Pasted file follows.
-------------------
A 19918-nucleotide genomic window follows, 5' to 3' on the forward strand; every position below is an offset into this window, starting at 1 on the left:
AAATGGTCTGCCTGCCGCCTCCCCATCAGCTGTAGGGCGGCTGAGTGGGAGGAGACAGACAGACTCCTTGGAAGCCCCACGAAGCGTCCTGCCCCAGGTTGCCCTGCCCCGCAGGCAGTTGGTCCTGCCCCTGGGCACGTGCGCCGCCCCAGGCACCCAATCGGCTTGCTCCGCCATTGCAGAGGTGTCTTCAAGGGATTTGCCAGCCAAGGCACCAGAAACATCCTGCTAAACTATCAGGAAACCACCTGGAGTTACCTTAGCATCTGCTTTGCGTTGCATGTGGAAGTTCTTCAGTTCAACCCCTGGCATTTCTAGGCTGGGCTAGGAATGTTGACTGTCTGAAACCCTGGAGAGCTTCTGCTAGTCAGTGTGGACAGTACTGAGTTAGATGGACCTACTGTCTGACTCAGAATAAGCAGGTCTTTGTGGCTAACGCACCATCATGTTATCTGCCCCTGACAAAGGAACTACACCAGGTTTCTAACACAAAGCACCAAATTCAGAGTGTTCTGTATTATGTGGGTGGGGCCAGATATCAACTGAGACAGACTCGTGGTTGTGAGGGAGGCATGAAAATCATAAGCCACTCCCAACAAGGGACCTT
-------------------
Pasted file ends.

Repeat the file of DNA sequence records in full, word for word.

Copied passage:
A 19918-nucleotide genomic window follows, 5' to 3' on the forward strand; every position below is an offset into this window, starting at 1 on the left:
AAATGGTCTGCCTGCCGCCTCCCCATCAGCTGTAGGGCGGCTGAGTGGGAGGAGACAGACAGACTCCTTGGAAGCCCCACGAAGCGTCCTGCCCCAGGTTGCCCTGCCCCGCAGGCAGTTGGTCCTGCCCCTGGGCACGTGCGCCGCCCCAGGCACCCAATCGGCTTGCTCCGCCATTGCAGAGGTGTCTTCAAGGGATTTGCCAGCCAAGGCACCAGAAACATCCTGCTAAACTATCAGGAAACCACCTGGAGTTACCTTAGCATCTGCTTTGCGTTGCATGTGGAAGTTCTTCAGTTCAACCCCTGGCATTTCTAGGCTGGGCTAGGAATGTTGACTGTCTGAAACCCTGGAGAGCTTCTGCTAGTCAGTGTGGACAGTACTGAGTTAGATGGACCTACTGTCTGACTCAGAATAAGCAGGTCTTTGTGGCTAACGCACCATCATGTTATCTGCCCCTGACAAAGGAACTACACCAGGTTTCTAACACAAAGCACCAAATTCAGAGTGTTCTGTATTATGTGGGTGGGGCCAGATATCAACTGAGACAGACTCGTGGTTGTGAGGGAGGCATGAAAATCATAAGCCACTCCCAACAAGGGACCTT